Saturday, August 3, 2013

This Used to be my Playground (Doll Bones by Holly Black Review)

Couch pillows askew 
Batman sheet drapes his shoulders
He's ready to fight villains

When I was in middle school, I used to babysit for M, a precocious little boy with a wild and active imagination. After watching the requisite episode of Arthur or The Magic School Bus, he would launch into an elaborate fantasy game with mysteries that had to be solved, villains (mostly robbers - it was a simpler time) who had to be foiled, and magic that could be used for the powers of good. I played in my role in these pretend scenes and helped him make his vision come to life. Once he remarked that his parents didn't like him to play pretend and thought he should focus on the real world. Even at my young age, I knew they were wrong. To inhibit this drive to explore imagined worlds would deny an essential part of his development. And I confess that these games helped foster my own imaginative play; I created an intricate fantasy world called The Dynasty that I used to sort through my adolescent drama and developed an understanding of narrative that I still use in the stories I write. It may seem counter intuitive, but by pretending, M and I actually dealt with our very real feelings and fears in a safe space where there were no wrong or dangerous choices, just ways of examining our own identities and inner world. We could pretend to walk a mile in someone else's shoes - and then return home for supper. And it would still be hot.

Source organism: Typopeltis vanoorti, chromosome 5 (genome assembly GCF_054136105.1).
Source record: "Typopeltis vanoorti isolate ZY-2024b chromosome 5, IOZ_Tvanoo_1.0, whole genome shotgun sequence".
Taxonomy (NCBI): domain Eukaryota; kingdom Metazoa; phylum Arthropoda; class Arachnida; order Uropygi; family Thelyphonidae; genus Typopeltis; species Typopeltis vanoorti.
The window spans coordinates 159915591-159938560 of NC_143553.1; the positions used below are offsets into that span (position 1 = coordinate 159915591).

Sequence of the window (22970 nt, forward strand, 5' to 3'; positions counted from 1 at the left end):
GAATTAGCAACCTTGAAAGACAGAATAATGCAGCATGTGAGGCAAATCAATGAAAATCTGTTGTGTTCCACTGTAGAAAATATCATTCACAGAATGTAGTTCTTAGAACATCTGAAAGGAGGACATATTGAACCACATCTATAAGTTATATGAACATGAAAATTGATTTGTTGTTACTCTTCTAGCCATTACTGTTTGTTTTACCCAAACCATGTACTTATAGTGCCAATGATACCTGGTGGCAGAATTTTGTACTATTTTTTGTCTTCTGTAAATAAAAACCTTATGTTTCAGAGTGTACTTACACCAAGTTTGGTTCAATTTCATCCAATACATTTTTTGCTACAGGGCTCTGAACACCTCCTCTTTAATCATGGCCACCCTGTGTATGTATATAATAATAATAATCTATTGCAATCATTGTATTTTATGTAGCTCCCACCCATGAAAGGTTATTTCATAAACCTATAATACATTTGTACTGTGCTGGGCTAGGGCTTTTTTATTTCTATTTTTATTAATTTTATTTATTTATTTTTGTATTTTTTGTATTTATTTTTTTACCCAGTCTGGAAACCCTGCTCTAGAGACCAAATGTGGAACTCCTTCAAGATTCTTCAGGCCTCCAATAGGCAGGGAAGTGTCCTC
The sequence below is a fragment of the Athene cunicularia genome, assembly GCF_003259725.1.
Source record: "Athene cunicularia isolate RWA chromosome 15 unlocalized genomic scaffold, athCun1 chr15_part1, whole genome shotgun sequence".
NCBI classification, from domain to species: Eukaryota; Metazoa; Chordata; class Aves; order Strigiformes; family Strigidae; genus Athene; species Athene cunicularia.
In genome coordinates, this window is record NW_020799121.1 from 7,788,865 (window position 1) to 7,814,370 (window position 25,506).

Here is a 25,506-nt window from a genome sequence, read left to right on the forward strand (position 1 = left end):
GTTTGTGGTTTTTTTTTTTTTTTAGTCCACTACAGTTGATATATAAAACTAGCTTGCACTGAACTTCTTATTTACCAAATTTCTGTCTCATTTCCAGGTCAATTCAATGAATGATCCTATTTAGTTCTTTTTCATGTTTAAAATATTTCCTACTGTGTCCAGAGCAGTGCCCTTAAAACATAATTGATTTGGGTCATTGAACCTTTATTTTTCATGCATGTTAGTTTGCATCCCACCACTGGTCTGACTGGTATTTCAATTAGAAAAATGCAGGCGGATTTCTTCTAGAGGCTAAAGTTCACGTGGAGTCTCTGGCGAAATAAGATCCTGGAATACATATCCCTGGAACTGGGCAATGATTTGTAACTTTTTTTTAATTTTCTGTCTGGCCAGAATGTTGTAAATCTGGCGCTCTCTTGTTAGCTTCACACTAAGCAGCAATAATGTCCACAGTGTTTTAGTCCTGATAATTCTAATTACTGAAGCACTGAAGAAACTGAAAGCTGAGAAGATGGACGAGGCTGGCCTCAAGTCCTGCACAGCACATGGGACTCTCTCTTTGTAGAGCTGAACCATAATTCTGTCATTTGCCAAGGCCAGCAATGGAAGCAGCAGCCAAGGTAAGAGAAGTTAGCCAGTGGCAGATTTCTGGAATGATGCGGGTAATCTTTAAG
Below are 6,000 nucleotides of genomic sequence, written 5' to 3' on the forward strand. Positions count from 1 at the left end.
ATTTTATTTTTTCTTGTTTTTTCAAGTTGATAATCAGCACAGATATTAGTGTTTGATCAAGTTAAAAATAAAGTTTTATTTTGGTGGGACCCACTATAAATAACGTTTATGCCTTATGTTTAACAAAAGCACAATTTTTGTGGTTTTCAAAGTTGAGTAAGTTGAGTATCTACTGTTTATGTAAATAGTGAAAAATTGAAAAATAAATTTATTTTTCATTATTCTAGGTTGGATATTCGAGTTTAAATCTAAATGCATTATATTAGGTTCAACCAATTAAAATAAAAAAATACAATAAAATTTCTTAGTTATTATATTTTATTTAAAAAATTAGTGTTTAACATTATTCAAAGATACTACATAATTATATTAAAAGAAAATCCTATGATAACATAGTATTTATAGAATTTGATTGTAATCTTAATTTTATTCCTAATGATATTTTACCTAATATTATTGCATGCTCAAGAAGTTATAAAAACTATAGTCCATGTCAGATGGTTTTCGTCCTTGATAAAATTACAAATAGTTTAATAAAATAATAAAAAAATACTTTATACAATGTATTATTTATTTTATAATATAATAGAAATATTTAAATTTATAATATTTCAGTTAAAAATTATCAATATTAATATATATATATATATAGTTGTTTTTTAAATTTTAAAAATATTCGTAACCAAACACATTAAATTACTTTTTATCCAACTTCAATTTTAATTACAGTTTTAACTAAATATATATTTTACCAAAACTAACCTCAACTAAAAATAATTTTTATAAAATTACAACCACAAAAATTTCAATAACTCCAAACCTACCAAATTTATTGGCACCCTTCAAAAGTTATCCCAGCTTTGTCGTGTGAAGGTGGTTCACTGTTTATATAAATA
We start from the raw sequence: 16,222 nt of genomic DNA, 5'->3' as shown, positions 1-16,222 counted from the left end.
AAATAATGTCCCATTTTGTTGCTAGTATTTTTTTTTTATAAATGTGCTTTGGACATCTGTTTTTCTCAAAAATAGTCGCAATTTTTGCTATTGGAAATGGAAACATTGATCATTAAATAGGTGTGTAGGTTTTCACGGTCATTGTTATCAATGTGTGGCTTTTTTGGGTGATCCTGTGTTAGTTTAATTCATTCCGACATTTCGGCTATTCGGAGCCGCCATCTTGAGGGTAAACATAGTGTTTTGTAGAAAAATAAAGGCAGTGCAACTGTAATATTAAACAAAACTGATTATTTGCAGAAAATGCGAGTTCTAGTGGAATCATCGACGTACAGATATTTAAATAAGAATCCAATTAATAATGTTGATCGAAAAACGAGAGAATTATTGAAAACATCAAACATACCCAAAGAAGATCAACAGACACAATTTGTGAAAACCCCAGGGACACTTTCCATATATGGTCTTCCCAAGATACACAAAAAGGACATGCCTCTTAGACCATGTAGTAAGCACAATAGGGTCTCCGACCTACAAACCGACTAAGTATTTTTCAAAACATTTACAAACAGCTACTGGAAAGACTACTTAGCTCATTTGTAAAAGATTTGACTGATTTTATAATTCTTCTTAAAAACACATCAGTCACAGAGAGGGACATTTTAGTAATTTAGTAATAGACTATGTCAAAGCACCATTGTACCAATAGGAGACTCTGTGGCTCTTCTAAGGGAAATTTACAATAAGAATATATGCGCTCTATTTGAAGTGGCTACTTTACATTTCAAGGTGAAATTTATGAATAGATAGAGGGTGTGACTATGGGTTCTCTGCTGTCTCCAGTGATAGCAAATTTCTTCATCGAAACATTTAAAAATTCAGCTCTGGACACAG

This was the memory that replayed in my head while reading Doll Bones by Holly Black. Zach, Poppy, and Alice are best friends who share wonderful games of swashbuckling and adventure with their action figures, the pirate, William the Blade and Lady Jaye, a thief.  These games center around the machinations of The Queen, a creepy china doll who lives in Poppy's cabinet. But tragedy strikes our heroes when Zach's father throws away his action figures, which includes William the Blade. Like M's parents, Zach's father believes that Zach is too old for make-believe. Zach's heart is broken by his father's thoughtless decision and it propels him to reject his role in their fantasy play to deal with his pain. As the outside world infringes on their fantasy realm, Poppy reveals that she is being haunted by The Queen, who was created from the bones of a girl who was murdered, and can only rest once she is finally buried in her grave. The lines between fantasy and reality blur as the children embark on a real quest that tests their friendship at the edge of adolescence.